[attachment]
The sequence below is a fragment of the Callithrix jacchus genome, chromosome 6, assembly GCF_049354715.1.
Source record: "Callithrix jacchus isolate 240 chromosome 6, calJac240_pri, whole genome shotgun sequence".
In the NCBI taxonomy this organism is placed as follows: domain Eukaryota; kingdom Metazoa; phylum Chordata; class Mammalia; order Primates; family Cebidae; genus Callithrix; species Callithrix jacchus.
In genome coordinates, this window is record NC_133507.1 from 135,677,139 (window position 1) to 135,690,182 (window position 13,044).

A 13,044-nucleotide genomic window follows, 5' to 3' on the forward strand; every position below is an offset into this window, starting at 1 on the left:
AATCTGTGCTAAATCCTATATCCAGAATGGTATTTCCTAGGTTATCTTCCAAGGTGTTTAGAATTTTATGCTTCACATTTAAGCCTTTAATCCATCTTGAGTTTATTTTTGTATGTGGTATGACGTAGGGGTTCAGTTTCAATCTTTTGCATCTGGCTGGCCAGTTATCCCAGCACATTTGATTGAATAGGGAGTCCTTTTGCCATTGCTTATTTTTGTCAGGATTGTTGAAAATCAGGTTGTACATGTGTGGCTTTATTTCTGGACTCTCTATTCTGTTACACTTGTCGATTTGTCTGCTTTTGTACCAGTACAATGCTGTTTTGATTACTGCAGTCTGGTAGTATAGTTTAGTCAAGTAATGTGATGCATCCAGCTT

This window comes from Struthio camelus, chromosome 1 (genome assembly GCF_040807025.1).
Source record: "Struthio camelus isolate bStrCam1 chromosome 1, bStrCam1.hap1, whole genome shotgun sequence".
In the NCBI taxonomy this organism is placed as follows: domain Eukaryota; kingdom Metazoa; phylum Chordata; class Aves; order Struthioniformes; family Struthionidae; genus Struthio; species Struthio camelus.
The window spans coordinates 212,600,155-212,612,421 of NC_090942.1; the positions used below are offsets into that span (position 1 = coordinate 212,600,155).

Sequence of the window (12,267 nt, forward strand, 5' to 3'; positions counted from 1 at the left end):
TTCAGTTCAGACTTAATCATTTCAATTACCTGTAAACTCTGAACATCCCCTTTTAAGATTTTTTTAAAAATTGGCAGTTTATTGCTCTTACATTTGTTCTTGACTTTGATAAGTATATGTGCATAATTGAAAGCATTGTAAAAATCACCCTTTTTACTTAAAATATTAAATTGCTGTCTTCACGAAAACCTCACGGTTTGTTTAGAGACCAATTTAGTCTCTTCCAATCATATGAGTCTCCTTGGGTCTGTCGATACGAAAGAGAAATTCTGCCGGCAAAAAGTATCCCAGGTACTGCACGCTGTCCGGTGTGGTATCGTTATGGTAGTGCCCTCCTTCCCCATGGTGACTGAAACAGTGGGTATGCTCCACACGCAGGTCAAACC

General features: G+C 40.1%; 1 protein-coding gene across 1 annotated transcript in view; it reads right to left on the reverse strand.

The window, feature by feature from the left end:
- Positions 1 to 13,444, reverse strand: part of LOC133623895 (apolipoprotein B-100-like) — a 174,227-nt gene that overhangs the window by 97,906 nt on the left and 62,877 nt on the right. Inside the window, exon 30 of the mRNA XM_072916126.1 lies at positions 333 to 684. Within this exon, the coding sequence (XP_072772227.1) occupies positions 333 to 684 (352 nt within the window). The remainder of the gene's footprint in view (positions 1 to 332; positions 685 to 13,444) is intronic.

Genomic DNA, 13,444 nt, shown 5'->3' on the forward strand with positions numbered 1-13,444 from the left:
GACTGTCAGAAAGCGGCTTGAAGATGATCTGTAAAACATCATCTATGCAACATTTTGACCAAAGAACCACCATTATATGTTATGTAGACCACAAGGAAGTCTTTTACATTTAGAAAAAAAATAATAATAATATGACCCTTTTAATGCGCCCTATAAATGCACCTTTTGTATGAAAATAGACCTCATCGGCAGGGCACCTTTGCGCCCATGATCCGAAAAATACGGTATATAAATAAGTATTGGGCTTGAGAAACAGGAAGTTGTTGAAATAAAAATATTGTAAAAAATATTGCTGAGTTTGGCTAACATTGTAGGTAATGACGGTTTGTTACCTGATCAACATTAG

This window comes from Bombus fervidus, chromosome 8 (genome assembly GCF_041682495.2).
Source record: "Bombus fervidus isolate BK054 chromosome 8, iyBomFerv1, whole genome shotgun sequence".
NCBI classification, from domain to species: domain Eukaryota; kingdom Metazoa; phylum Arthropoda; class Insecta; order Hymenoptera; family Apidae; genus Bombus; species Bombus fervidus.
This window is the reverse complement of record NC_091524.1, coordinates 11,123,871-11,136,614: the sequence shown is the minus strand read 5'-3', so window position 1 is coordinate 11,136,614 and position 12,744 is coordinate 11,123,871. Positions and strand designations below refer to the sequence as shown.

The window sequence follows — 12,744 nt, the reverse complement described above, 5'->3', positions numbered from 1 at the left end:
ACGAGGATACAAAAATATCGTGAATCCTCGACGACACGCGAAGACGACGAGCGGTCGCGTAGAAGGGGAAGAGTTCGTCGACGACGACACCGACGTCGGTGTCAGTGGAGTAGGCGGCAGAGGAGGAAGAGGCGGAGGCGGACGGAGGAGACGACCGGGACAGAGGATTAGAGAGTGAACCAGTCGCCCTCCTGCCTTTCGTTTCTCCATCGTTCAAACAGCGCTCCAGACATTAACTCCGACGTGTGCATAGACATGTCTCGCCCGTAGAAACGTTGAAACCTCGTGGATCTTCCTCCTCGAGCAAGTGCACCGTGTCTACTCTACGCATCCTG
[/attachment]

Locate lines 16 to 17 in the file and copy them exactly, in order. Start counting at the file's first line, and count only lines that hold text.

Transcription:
Genomic DNA, 13,444 nt, shown 5'->3' on the forward strand with positions numbered 1-13,444 from the left:
GACTGTCAGAAAGCGGCTTGAAGATGATCTGTAAAACATCATCTATGCAACATTTTGACCAAAGAACCACCATTATATGTTATGTAGACCACAAGGAAGTCTTTTACATTTAGAAAAAAAATAATAATAATATGACCCTTTTAATGCGCCCTATAAATGCACCTTTTGTATGAAAATAGACCTCATCGGCAGGGCACCTTTGCGCCCATGATCCGAAAAATACGGTATATAAATAAGTATTGGGCTTGAGAAACAGGAAGTTGTTGAAATAAAAATATTGTAAAAAATATTGCTGAGTTTGGCTAACATTGTAGGTAATGACGGTTTGTTACCTGATCAACATTAG